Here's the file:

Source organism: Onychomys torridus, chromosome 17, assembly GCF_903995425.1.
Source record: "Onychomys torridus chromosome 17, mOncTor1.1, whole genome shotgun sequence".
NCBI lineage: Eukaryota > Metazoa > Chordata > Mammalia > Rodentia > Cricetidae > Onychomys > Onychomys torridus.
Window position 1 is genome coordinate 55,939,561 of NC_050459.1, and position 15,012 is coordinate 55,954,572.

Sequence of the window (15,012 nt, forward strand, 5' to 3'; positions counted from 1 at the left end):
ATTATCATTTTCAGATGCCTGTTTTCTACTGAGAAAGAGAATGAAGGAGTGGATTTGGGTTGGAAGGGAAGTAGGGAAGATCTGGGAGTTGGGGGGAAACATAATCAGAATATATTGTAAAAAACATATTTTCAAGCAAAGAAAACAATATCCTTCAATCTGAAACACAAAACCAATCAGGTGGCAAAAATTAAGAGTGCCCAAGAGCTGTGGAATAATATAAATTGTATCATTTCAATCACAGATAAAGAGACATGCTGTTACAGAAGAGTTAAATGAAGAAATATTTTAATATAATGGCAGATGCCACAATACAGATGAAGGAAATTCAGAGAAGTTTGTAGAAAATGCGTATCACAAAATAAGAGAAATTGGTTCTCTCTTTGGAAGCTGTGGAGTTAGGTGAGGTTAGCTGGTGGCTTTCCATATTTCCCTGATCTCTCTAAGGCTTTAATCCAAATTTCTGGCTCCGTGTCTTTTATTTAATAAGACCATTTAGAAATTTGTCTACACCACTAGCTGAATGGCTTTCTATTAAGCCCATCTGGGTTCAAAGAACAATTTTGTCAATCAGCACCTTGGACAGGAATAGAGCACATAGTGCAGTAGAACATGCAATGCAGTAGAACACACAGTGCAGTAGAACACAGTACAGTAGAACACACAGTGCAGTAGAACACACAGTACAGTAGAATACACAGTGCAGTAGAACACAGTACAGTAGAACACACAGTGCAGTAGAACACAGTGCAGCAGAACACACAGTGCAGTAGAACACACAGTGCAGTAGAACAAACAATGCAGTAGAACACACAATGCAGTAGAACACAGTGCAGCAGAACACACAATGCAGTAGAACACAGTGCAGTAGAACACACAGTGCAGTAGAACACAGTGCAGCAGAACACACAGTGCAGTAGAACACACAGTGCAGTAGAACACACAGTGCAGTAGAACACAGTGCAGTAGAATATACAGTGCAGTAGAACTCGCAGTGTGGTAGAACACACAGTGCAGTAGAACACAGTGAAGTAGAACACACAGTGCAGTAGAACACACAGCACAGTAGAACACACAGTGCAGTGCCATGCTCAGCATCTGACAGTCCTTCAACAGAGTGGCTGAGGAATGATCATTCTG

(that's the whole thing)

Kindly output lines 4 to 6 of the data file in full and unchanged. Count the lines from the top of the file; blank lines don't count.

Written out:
Window position 1 is genome coordinate 55,939,561 of NC_050459.1, and position 15,012 is coordinate 55,954,572.

Sequence of the window (15,012 nt, forward strand, 5' to 3'; positions counted from 1 at the left end):
ATTATCATTTTCAGATGCCTGTTTTCTACTGAGAAAGAGAATGAAGGAGTGGATTTGGGTTGGAAGGGAAGTAGGGAAGATCTGGGAGTTGGGGGGAAACATAATCAGAATATATTGTAAAAAACATATTTTCAAGCAAAGAAAACAATATCCTTCAATCTGAAACACAAAACCAATCAGGTGGCAAAAATTAAGAGTGCCCAAGAGCTGTGGAATAATATAAATTGTATCATTTCAATCACAGATAAAGAGACATGCTGTTACAGAAGAGTTAAATGAAGAAATATTTTAATATAATGGCAGATGCCACAATACAGATGAAGGAAATTCAGAGAAGTTTGTAGAAAATGCGTATCACAAAATAAGAGAAATTGGTTCTCTCTTTGGAAGCTGTGGAGTTAGGTGAGGTTAGCTGGTGGCTTTCCATATTTCCCTGATCTCTCTAAGGCTTTAATCCAAATTTCTGGCTCCGTGTCTTTTATTTAATAAGACCATTTAGAAATTTGTCTACACCACTAGCTGAATGGCTTTCTATTAAGCCCATCTGGGTTCAAAGAACAATTTTGTCAATCAGCACCTTGGACAGGAATAGAGCACATAGTGCAGTAGAACATGCAATGCAGTAGAACACACAGTGCAGTAGAACACAGTACAGTAGAACACACAGTGCAGTAGAACACACAGTACAGTAGAATACACAGTGCAGTAGAACACAGTACAGTAGAACACACAGTGCAGTAGAACACAGTGCAGCAGAACACACAGTGCAGTAGAACACACAGTGCAGTAGAACAAACAATGCAGTAGAACACACAATGCAGTAGAACACAGTGCAGCAGAACACACAATGCAGTAGAACACAGTGCAGTAGAACACACAGTGCAGTAGAACACAGTGCAGCAGAACACACAGTGCAGTAGAACACACAGTGCAGTAGAACACACAGTGCAGTAGAACACAGTGCAGTAGAATATACAGTGCAGTAGAACTCGCAGTGTGGTAGAACACACAGTGCAGTAGAACACAGTGAAGTAGAACACACAGTGCAGTAGAACACACAGCACAGTAGAACACACAGTGCAGTGCCATGCTCAGCATCTGACAGTCCTTCAACAGAGTGGCTGAGGAATGATCATTCTG